Our elderly pets, or Golden Oldies as I like to call them, have been on my mind this week. That’s partially because I’m running my Golden Oldie Pet Love Challenge live this week. Between joining in with the exercises and admiring how others are doing (with clearing their limiting beliefs about their pet’s ageing process and tuning into their pet’s needs and desires), I took a few moments to wonder what my favourite tips are when it comes to caring for our Golden Oldies.
So, from my experiences with my Sally dog, who is now 19 and my Leo cat who made it to 14, here are my thoughts.
1. Give them time and space.
As our pets age, they can slow down.
It can take them longer to wake up and to get up and going.
They may walk at a slower pace and prefer to walk shorter distances, especially if they have arthritis.
They may also take longer to respond if you call them or to make decisions.
I like to give them extra time and space when they need it.
That means time to rest uninterrupted if they want and space to go on walks at a pace and length that suits them (which means no longer bringing Sally into towns where people move fast along the street).
If you also have young dogs, it can sometimes be a challenge to accommodate all of their needs on the same walk.
An elderly cat may not like to be disturbed mid nap, even if it is for cuddles.
2. What will make their life easier?
This varies for each individual case.
So, really the best tip I can give is to be observant and to ask yourself what will really help them?
It could be something practical, like a ramp to the door or car, if they are struggling to jump up and down.
It could be a softer bed or comfy rug.
For cats it could be useful to have an extra litter tray to ensure they can always get to one quickly.
It could be feeding them separately if other pets are taking advantage of them eating slowly or being more picky with their food.
It could be ensuring they are kept out of potentially stressful situations, such as being around young children or dogs they are not familiar with.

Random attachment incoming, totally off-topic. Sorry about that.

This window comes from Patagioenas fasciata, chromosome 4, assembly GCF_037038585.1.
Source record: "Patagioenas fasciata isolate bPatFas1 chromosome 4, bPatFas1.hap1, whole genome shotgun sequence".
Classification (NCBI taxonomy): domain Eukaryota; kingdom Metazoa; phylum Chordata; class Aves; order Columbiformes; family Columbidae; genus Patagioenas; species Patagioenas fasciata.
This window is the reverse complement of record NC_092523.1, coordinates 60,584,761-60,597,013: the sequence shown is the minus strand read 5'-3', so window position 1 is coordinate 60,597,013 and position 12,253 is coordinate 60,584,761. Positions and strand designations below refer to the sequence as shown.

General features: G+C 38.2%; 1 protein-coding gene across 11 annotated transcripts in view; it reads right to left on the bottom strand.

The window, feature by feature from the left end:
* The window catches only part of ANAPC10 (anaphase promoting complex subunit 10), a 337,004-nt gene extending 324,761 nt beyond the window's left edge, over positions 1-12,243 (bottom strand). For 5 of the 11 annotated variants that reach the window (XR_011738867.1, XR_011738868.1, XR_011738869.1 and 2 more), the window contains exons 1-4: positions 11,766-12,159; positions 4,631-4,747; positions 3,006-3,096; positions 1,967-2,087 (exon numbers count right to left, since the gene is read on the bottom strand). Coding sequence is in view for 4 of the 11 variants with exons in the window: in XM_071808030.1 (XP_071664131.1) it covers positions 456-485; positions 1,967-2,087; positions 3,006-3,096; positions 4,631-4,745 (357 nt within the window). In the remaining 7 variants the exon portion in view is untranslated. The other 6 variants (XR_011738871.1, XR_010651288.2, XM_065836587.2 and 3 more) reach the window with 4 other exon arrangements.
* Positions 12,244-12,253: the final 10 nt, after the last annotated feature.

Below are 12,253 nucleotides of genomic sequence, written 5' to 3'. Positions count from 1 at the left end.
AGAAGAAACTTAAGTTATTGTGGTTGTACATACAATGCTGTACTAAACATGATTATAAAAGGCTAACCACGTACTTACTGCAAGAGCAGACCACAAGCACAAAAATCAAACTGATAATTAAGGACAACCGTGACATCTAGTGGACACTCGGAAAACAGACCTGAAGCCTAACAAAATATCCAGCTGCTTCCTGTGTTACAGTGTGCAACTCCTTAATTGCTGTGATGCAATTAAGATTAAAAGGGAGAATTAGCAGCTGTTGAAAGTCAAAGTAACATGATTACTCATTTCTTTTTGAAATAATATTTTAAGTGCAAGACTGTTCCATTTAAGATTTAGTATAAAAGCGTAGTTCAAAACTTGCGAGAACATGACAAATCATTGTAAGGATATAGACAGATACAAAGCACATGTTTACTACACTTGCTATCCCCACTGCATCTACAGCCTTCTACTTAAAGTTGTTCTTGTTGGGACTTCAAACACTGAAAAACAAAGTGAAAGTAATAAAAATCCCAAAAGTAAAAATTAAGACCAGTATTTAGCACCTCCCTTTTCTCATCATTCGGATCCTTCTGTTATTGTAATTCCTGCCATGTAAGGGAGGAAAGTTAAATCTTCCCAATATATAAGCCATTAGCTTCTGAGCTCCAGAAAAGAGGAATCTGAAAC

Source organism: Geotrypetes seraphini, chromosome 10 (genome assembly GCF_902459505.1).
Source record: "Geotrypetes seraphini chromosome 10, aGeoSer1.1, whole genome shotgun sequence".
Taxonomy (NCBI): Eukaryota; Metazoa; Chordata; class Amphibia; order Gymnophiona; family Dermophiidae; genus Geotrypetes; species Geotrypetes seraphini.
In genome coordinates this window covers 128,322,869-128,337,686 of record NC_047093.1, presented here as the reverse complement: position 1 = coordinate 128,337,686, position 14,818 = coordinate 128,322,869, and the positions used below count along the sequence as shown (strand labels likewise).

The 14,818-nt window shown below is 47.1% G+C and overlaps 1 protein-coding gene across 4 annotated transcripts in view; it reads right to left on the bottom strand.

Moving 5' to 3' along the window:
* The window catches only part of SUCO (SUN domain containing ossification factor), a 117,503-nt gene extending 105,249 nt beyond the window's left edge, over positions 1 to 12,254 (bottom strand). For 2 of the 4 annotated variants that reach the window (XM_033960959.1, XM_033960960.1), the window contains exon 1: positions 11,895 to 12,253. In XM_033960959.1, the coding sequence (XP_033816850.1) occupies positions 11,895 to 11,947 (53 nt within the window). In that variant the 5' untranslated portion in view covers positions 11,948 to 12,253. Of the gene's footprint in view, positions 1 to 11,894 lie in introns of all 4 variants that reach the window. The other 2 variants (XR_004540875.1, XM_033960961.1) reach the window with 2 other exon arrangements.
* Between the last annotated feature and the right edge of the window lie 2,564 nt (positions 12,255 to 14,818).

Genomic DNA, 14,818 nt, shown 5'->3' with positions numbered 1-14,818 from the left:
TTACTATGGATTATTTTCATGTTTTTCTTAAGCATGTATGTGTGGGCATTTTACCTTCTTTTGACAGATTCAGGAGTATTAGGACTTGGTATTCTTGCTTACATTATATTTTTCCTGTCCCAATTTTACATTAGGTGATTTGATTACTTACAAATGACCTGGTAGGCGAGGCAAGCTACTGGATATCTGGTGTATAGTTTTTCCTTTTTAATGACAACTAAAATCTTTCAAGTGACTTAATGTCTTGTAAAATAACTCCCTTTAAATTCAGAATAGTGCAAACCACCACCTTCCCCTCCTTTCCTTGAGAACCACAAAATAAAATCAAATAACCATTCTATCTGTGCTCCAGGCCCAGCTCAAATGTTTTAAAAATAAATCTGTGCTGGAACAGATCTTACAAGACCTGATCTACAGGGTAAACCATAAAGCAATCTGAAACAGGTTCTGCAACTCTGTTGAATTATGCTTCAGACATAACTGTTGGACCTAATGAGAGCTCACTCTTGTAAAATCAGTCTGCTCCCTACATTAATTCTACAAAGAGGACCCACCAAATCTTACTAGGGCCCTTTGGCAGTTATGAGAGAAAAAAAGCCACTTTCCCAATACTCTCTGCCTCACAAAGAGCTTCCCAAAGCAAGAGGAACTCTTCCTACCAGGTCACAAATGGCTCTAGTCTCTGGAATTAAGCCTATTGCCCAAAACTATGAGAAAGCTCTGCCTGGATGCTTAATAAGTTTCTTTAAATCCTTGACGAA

3. Remember to have fun.
Just because a pet is old and no so active or mobile as they once were, it doesn’t meant they don’t want to have fun.
What do they still love to do? Be sure to do those things and to keep creating happy moments and happy memories.
There may be new toys and games that can keep them stimulated. Get creative.
Also, as mentioned in the video, please, please, clear any worries about their ageing process and any upset about their mortality.
Here are 2 videos, using my favourite technique, EFT tapping, to help you do just that.
This one is for worries about their ageing process: https://youtu.be/h3BstB80gBA
This one is for the question of how much time do we have left with them? https://youtu.be/2ANLLuSQlQ0
Once you clear those worries it’s much easier to enjoy every moment with your Golden Oldie.
It can also be fun to appreciate your role of caregiver, if they need extra attention and care as they age. They give us so much love, it’s nice to give some extra love and tlc to them at this time.
I also hope it goes without saying to ensure that they have the best nutrition possible and regular veterinary check ups (sometimes what we think as signs of ageing, or even behavioral issues could be related to late onset health conditions).
Over to you.
What is your best tip for keeping your elderly pets happy?
And what lengths will you go to ensure their comfort?
For example, because Sally doesn’t easily climb stairs or jump high, I changed my sleeping arrangements to sleep downstairs when she’s with me and have the bed low to the ground, so she can easily get on and off the bed at night and still sleep at the end of the bed, like she always has done.
I’d love to hear your stories in the comments below.
P.S. It’s not too late to take part in the Golden Oldie Pet Love Challenge. Find out more about it here.